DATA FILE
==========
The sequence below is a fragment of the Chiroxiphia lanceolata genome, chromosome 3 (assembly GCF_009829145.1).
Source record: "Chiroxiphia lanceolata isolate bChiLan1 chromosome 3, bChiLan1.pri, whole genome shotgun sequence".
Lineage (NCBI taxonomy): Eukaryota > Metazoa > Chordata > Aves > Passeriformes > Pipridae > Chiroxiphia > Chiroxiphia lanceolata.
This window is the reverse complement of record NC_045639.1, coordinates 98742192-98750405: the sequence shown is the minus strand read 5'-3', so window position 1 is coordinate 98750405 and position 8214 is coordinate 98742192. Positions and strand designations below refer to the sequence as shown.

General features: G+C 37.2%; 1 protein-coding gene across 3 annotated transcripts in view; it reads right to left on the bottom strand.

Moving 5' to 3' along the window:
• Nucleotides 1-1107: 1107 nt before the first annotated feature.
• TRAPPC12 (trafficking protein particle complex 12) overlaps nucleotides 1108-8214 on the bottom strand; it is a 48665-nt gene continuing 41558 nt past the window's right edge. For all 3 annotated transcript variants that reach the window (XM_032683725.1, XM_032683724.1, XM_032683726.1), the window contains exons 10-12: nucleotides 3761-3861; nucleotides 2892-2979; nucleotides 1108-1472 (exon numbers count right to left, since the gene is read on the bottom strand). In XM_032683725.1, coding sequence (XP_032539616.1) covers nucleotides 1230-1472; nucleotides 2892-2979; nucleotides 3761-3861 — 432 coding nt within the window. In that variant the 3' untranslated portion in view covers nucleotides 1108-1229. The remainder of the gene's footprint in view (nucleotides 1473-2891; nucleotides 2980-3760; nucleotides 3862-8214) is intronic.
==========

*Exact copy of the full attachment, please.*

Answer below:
The sequence below is a fragment of the Chiroxiphia lanceolata genome, chromosome 3 (assembly GCF_009829145.1).
Source record: "Chiroxiphia lanceolata isolate bChiLan1 chromosome 3, bChiLan1.pri, whole genome shotgun sequence".
Lineage (NCBI taxonomy): Eukaryota > Metazoa > Chordata > Aves > Passeriformes > Pipridae > Chiroxiphia > Chiroxiphia lanceolata.
This window is the reverse complement of record NC_045639.1, coordinates 98742192-98750405: the sequence shown is the minus strand read 5'-3', so window position 1 is coordinate 98750405 and position 8214 is coordinate 98742192. Positions and strand designations below refer to the sequence as shown.

General features: G+C 37.2%; 1 protein-coding gene across 3 annotated transcripts in view; it reads right to left on the bottom strand.

Moving 5' to 3' along the window:
• Nucleotides 1-1107: 1107 nt before the first annotated feature.
• TRAPPC12 (trafficking protein particle complex 12) overlaps nucleotides 1108-8214 on the bottom strand; it is a 48665-nt gene continuing 41558 nt past the window's right edge. For all 3 annotated transcript variants that reach the window (XM_032683725.1, XM_032683724.1, XM_032683726.1), the window contains exons 10-12: nucleotides 3761-3861; nucleotides 2892-2979; nucleotides 1108-1472 (exon numbers count right to left, since the gene is read on the bottom strand). In XM_032683725.1, coding sequence (XP_032539616.1) covers nucleotides 1230-1472; nucleotides 2892-2979; nucleotides 3761-3861 — 432 coding nt within the window. In that variant the 3' untranslated portion in view covers nucleotides 1108-1229. The remainder of the gene's footprint in view (nucleotides 1473-2891; nucleotides 2980-3760; nucleotides 3862-8214) is intronic.